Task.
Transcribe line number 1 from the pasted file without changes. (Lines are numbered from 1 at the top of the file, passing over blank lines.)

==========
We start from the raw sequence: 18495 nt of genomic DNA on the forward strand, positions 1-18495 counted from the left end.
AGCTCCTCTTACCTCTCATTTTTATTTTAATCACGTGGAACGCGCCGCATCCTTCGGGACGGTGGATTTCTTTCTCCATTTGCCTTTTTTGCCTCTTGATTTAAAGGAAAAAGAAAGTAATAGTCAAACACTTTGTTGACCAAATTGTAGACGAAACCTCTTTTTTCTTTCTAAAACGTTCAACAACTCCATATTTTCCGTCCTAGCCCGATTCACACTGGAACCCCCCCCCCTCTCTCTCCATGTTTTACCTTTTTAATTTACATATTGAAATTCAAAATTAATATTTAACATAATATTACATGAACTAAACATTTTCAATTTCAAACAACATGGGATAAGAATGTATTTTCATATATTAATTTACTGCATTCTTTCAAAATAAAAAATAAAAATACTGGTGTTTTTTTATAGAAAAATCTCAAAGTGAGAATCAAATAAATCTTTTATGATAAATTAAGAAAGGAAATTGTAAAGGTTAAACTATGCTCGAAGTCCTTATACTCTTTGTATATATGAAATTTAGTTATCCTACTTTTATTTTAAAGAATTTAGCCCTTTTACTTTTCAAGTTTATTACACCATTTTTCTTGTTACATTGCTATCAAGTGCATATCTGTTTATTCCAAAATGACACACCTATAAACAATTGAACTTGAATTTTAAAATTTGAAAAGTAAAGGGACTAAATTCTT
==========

We start from the raw sequence: 18495 nt of genomic DNA on the forward strand, positions 1-18495 counted from the left end.